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Life Insurance as an Alternative to a Non-deductible IRA – Reason #1: Replacing the Post-Retirement Income Gap

 

The coming tax season is a perfect time to help your high-income clients assess the options available for their additional savings.

In a series of 6 back-to-back blog posts, we illustrate 5 key reasons why cash value life insurance can be a powerful savings vehicle when compared to other retirement income sources, especially a non-deductible IRA:

  1. Replacing the Post-Retirement Income Gap
  2. Diversifying Taxes at Retirement
  3. Cushioning a Market Downturn
  4. Guarding Longevity
  5. Maximizing Social Security

Today we flesh out Reason #1.

Ten thousand people are turning age 65 every day in America:

The Baby Boom Generation is the first generation who will retire with self-directed retirement savings. While some will have conventional pensions, many will rely only on Social Security and their personal savings to fund their retirement. 1  It’s even more important than ever for clients to know ALL their options to save for retirement.

1YouGov Omnibus 2017

Clients with relatively high incomes will feel especially vulnerable at retirement given the potentially wide income gap they may experience due to limitations on contributions to an employer-sponsored retirement plan like a 401(k) or 403(b).  The gap between pre- and post-retirement income for high income earners is likely to be vast.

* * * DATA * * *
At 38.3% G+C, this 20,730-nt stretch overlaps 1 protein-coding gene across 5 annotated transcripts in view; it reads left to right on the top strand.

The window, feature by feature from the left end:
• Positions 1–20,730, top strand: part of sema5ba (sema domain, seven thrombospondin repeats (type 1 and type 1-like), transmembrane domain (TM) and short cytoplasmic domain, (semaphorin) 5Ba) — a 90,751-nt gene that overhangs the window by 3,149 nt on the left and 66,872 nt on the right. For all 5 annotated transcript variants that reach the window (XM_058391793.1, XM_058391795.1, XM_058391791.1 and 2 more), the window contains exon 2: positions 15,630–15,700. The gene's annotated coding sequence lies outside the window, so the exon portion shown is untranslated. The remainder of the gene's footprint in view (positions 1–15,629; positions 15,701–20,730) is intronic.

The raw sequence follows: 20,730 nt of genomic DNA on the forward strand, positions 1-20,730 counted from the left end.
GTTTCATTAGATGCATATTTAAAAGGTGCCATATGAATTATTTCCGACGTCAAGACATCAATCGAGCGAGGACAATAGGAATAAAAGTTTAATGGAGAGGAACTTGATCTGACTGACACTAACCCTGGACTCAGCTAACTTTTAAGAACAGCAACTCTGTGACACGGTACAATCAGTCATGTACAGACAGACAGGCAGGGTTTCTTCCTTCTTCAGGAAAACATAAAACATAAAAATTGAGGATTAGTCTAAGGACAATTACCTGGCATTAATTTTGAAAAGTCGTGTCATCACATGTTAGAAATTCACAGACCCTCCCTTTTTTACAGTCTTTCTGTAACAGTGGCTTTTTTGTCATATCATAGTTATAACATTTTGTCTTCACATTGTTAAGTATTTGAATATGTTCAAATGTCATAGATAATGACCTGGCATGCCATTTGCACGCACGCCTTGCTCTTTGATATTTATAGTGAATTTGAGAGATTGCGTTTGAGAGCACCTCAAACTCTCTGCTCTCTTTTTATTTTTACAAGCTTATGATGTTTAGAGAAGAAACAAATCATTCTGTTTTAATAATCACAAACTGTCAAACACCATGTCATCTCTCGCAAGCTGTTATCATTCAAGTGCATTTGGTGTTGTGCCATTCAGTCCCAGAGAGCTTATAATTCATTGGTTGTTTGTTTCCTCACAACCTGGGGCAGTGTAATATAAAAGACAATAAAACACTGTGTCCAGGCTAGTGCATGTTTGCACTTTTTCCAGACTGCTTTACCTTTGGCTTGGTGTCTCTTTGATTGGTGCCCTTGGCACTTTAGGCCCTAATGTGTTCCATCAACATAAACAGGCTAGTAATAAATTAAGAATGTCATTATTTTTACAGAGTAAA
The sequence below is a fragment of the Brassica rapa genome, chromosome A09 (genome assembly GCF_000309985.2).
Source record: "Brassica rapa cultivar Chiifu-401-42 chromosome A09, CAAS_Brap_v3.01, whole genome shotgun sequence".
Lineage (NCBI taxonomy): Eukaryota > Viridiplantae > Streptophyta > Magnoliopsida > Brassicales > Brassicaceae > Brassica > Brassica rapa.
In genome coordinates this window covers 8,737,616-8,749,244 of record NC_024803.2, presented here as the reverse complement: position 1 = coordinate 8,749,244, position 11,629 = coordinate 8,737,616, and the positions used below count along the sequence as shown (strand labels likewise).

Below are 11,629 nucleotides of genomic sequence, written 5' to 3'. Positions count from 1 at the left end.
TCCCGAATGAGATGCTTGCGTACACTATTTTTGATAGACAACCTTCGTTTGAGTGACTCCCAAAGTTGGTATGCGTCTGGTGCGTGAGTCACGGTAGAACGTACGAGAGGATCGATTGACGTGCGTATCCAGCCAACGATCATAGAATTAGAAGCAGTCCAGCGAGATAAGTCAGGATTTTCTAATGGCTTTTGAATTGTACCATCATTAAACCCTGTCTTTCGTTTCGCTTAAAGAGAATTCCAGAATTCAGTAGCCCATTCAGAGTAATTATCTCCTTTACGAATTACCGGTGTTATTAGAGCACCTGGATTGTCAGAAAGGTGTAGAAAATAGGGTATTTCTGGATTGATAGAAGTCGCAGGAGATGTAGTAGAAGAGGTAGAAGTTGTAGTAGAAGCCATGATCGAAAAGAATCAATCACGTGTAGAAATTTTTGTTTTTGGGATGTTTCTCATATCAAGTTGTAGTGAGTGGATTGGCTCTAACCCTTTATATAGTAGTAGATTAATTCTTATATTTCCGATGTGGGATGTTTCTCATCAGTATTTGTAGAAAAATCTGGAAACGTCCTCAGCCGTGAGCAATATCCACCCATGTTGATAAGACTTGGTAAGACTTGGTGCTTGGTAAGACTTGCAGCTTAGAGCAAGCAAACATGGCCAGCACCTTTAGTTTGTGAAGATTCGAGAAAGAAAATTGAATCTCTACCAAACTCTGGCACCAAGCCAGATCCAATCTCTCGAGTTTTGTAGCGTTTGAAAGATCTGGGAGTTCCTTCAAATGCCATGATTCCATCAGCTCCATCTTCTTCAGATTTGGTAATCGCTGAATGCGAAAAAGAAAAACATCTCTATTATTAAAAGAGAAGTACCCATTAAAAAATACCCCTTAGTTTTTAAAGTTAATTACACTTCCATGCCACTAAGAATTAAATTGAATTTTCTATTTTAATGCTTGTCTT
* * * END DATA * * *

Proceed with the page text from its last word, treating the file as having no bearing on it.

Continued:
Take a look at the replacement ratio of annual compensation pre-retirement based on income level just before retirement, what they can potentially contribute to their employer-sponsored plan and what they might expect to get from Social Security in the best-case scenario:

REPLACEMENT OF ANNUAL COMPENSATION WITH SOCIAL SECURITY & 401(K) INCOME SOURCES AT RETIREMENT
CURRENT AGE 45 MALE
Compensation $50,000 $100,000 $200,000 $300,000 $400,000
401(k) Plan Contribution (10% of Compensation) $5,000 $10,000 $19,000 $19,000 19,000
401(k) Annual Benefits @Age 67 $18,054 $36,108 $68,605 $68,605 $68,605
Social Security Benefits beginning @Age 67 $22,513 $33,295 $38,340 $38,340 $38,340
Total Annual Retirement Income beginning @Age 67 $40,567 $69,403 $106,945 $106,945 $106,945
GAP ($9,433) ($30,597) ($93,055) ($193,055) ($293,055)
Replacement Ratio % of Compensation Replaced by Social Security & 401(k) 81.1% 69.4% 53.5% 35.6% 26.7%
Retirement GAP for upper income clients
Benefits from the 401(k) assume age 45 male makes maximum contributions allowable to 401(k) annually for 22 years, until age 66, and then purchases a single life annuity at age 67. Social Security Benefits are projected based on the Quick benefits calculator at ssa.gov.

Sometimes stuffing more savings into a non-deductible IRA sounds like a good idea for high-income earners who have reached their contribution limit on their 401(k) plan. That’s one option. However, there are contribution limits with a non-deductible IRA as well; In 2019 that’s $6,000, with a $1,000 catch-up for individuals age 50 or older. What’s more, the taxable portion of withdrawals from these IRAs taken before age 59 ½ may be subject to a 10% penalty.

Since a non-deductible IRA has tax attributes that are similar to cash value life insurance, it may make sense for clients to consider their life insurance and retirement needs at the same time. That is, unlike the non-deductible IRA, the life insurance provides life insurance during the working years to protect income for survivors. It also does not have contribution limits or penalties, other than limitations on the amount of life insurance that can be purchased or underwritten. Finally, certain cash value policies are not subject to market volatility, or can be designed with guarantees that minimize that risk.